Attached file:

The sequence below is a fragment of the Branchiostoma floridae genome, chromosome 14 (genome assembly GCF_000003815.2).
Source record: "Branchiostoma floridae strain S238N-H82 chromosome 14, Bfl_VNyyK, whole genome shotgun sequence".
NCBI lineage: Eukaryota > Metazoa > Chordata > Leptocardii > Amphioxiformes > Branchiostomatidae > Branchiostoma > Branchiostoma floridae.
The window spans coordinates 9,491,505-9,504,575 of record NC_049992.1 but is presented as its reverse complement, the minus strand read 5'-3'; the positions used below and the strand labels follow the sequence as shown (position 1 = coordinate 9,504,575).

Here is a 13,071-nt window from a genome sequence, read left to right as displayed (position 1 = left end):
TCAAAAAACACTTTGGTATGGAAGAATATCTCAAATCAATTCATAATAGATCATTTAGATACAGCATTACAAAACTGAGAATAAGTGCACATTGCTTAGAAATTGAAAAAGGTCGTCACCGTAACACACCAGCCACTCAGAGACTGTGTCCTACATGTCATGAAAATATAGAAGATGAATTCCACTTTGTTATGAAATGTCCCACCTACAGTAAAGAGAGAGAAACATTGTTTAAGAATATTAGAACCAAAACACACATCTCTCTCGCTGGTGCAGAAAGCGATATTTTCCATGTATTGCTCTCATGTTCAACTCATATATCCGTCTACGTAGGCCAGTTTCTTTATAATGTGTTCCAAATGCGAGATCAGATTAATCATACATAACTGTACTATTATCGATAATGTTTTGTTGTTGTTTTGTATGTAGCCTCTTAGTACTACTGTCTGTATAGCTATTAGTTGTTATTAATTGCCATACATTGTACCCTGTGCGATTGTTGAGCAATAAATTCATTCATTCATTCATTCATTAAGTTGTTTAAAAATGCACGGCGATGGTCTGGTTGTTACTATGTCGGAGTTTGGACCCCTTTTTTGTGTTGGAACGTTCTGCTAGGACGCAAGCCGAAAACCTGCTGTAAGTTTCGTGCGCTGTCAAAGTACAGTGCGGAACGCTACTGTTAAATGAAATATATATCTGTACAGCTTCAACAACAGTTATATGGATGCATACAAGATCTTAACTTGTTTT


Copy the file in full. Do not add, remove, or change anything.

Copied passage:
The sequence below is a fragment of the Branchiostoma floridae genome, chromosome 14 (genome assembly GCF_000003815.2).
Source record: "Branchiostoma floridae strain S238N-H82 chromosome 14, Bfl_VNyyK, whole genome shotgun sequence".
NCBI lineage: Eukaryota > Metazoa > Chordata > Leptocardii > Amphioxiformes > Branchiostomatidae > Branchiostoma > Branchiostoma floridae.
The window spans coordinates 9,491,505-9,504,575 of record NC_049992.1 but is presented as its reverse complement, the minus strand read 5'-3'; the positions used below and the strand labels follow the sequence as shown (position 1 = coordinate 9,504,575).

Here is a 13,071-nt window from a genome sequence, read left to right as displayed (position 1 = left end):
TCAAAAAACACTTTGGTATGGAAGAATATCTCAAATCAATTCATAATAGATCATTTAGATACAGCATTACAAAACTGAGAATAAGTGCACATTGCTTAGAAATTGAAAAAGGTCGTCACCGTAACACACCAGCCACTCAGAGACTGTGTCCTACATGTCATGAAAATATAGAAGATGAATTCCACTTTGTTATGAAATGTCCCACCTACAGTAAAGAGAGAGAAACATTGTTTAAGAATATTAGAACCAAAACACACATCTCTCTCGCTGGTGCAGAAAGCGATATTTTCCATGTATTGCTCTCATGTTCAACTCATATATCCGTCTACGTAGGCCAGTTTCTTTATAATGTGTTCCAAATGCGAGATCAGATTAATCATACATAACTGTACTATTATCGATAATGTTTTGTTGTTGTTTTGTATGTAGCCTCTTAGTACTACTGTCTGTATAGCTATTAGTTGTTATTAATTGCCATACATTGTACCCTGTGCGATTGTTGAGCAATAAATTCATTCATTCATTCATTCATTAAGTTGTTTAAAAATGCACGGCGATGGTCTGGTTGTTACTATGTCGGAGTTTGGACCCCTTTTTTGTGTTGGAACGTTCTGCTAGGACGCAAGCCGAAAACCTGCTGTAAGTTTCGTGCGCTGTCAAAGTACAGTGCGGAACGCTACTGTTAAATGAAATATATATCTGTACAGCTTCAACAACAGTTATATGGATGCATACAAGATCTTAACTTGTTTT